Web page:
In that set up I mounted, settled, Scrappy walked off, and I nearly fell on my face! I haven’t mentioned yet but I have discovered that treeless saddles really make you *ride* the horse, not the saddle, if you want to stay top side and centered, that is. To me it feels like riding in a really bitchin bareback pad, in that you can feel everything in the horse’s movement and have to ride with your seat but are super cushioned and comfortable at the same time. After each ride in the Sensation I have been sore as if I’ve been riding bareback, for sure. Those seat and quad muscles that you forgot that you had say HELLO, how are you? Oh, you thought you could walk? I also gave myself shin splints or some equivalent by hiking 3 miles steep downhill on a ride last week, hobbled for a few days after that one. So as for the falling on my face, attaching free swinging leathers (underneath a full saddle sheepskin, ah thank you) after I’d ridden it with stirrups previously attached at that base strap provided me an even freer free riding experience–and I nearly toppled forward until I got my seat properly under myself and rode the horse, not the saddle or stirrups. Once I got acclimated I no longer had buckles digging into my leg, my seat was EXTRA cushy, and oh yes, I could see doing 50 miles in this! I’ve been making myself check and retighten the girth multiple times as instructed, something I’m generally guilty of not doing.
So, I feel like it’s improving my seat and giving me a *good* soreness, and I really enjoy the ride of the treeless. I’m certainly not fool enough to think that 40 miles of trail proves much of anything about long term saddle fit at this point, but I did feel it was promising enough to purchase the used Sensation from a fellow endurance rider. Following the advice of endurance buddies with a lot of miles riding treeless in all temperatures and geography I opted to go with a Skito saddle pad which I’ve just now ordered. ~*Squee!!*~ (I choose to be excited about a quality long lasting product rather than appalled over the cost of said product!) Skito has a great service on their site where you can submit a form detailing saddle fit issues and attach photos of the horse you’re trying to fit; they emailed me back in about a week with advice on what inserts and foam to use and I just had to choose fabric and color and away we went. I’ll be updating you all with the pad’s arrival and performance of course.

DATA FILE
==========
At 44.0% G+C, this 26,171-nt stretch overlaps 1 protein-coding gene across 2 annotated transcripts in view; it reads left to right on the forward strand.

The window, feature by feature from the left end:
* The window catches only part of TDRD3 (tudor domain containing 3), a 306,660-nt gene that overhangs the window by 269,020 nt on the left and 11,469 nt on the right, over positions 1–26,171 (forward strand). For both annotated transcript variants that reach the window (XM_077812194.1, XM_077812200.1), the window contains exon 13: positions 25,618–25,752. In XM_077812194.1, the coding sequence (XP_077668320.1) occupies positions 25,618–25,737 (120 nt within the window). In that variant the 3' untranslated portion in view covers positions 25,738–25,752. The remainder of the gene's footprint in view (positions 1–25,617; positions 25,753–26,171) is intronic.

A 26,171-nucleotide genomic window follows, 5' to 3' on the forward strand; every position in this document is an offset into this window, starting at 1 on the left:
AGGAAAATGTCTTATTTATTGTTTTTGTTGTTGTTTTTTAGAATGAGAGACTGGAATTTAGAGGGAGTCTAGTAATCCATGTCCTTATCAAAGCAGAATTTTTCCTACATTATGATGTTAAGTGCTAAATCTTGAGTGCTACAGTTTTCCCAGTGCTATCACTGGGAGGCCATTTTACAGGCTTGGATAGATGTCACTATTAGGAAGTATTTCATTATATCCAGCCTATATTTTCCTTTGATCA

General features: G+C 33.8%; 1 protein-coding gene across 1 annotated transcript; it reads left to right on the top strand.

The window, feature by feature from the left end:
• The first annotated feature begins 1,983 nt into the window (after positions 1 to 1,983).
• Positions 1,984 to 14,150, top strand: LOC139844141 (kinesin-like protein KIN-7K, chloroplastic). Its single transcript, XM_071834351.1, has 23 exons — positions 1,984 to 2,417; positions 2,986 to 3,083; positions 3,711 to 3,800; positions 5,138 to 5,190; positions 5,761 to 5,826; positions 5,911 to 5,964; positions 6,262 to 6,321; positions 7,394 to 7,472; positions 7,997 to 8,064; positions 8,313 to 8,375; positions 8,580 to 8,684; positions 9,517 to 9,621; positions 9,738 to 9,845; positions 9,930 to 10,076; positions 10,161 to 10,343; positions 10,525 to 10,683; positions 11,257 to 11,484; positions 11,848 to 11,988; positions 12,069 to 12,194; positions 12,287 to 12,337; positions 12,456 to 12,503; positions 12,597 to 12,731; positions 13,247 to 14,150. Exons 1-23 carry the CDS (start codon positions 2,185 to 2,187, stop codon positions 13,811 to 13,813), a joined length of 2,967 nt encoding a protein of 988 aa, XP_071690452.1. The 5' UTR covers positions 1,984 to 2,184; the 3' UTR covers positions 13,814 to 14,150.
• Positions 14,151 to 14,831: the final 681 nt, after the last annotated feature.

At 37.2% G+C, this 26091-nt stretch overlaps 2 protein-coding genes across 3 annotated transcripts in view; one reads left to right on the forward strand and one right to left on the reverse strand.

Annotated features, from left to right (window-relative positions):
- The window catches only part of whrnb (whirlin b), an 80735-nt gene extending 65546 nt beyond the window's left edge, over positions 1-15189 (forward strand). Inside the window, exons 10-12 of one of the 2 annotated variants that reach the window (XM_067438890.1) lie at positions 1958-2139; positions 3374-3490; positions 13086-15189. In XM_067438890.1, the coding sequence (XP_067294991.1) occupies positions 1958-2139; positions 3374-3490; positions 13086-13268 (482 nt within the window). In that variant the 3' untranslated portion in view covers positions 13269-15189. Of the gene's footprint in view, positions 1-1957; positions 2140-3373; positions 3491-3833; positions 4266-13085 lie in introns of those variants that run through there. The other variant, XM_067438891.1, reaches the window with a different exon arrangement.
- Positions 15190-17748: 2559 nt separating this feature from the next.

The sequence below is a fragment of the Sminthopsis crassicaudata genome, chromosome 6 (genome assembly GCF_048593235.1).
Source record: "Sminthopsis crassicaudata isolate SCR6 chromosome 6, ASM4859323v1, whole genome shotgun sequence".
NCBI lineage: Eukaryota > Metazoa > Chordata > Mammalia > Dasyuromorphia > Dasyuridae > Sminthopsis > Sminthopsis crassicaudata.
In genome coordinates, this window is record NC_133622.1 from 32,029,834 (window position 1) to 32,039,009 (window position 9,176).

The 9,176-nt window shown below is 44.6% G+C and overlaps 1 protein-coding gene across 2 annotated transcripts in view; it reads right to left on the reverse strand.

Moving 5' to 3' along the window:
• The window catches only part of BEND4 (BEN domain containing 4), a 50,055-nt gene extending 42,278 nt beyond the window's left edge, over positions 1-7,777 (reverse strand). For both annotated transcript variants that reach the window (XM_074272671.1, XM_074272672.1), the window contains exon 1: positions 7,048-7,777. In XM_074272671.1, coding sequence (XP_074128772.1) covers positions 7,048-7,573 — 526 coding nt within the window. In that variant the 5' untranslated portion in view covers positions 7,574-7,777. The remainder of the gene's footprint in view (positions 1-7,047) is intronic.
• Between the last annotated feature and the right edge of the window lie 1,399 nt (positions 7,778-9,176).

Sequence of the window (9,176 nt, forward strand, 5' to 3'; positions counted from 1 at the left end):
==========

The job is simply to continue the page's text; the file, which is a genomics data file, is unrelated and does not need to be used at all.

current incarnation of tack, with full bridle and Myler full cheek snaffle, time for some work ON the bit instead of avoiding it, eh Scrappydoo. The saddle set up is like a memory foam bed ❤
The treeless does highlight our only other real performance issue, which is a real enough one–Scrappy was essentially just cowboy trail broke in a hackamore when I bought almost a year ago, which is great, but once your fat lazy gelding gets fitted up and gets out on a chilly race morning turns out he channels Hi Ho Silver, and a hackamore with no lateral give just doesn’t do the trick anymore. He carries himself well naturally but wasn’t trained to giving to the bit and collecting, so he doesn’t have a great idea of what to DO with a bit in his mouth at this point, besides point his chin at the sky and play Hollowback the Giraffe. We’ve got some work to do on that, and I look forward to getting some pointers from my trainer April when I go north to pick up Sheza hopefully next week. Sheza, by the way, got cleared by the vet on Tuesday to return to work and has been dishing up some sass to April but it’s nothing she can’t handle. Here she is at April’s on Tuesday: